Sina Corp., owner of social media platform Weibo, will be taken private in a $2.6 billion deal with New Wave MMXV Limited, the Chinese internet company said on Monday.
New Wave is a company incorporated in the British Virgin Islands and controlled by Charles Chao, who is chairman and CEO of Sina.
Chao's holding company is the largest shareholder of Sina, with a 12.15 percent stake as of July 10, according to Refinitiv-Eikon data.
Earlier in July, Sina announced receiving a preliminary non-binding proposal letter from New Wave proposing to acquire all the outstanding ordinary shares of the company.
The offer price of $43.30 per share is at an 18 percent premium to the stock's closing price on July 2, the last trading day before Sina received the preliminary offer of $41 per share.
U.S.-listed shares of Sina rose about 6 percent in premarket trading, as of the time of writing.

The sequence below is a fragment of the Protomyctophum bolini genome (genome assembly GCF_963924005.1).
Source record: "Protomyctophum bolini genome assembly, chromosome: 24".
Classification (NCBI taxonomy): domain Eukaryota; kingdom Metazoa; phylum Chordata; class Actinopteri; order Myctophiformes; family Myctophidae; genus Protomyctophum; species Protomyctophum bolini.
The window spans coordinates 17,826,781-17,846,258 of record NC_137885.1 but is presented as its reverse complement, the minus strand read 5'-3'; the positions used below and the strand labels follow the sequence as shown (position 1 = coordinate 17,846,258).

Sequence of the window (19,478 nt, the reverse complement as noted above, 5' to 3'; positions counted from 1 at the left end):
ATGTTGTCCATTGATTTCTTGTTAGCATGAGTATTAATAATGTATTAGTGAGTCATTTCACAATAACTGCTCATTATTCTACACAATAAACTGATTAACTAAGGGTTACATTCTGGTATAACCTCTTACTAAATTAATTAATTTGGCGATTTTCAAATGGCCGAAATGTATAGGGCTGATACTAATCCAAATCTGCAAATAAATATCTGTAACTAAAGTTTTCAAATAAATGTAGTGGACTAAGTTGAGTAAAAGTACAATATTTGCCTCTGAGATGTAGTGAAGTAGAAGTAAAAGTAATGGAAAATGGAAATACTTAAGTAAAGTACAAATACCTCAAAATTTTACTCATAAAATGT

Sina said Morgan Stanley Asia Ltd. is acting as a financial adviser to the special committee it had formed to evaluate the proposal.
The deal is expected to close during the first quarter of 2021, the company said.
Many Chinese companies are opting out of U.S. stock exchanges, following rising tensions between the world's two largest economies, by considering go-private deals or returning to equity markets closer to home.
The U.S. Senate in May passed a bill that could force Chinese companies to delist if they do not meet U.S. accounting standards.
Out of concerns for U.S. moves to crack down on Chinese companies listed in America, some U.S.-listed Chinese companies have reversed course and sought homecomings via Hong Kong listings or going private. Others including travel firm Ctrip and Baidu were considering Hong Kong listings.
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(With input from Reuters)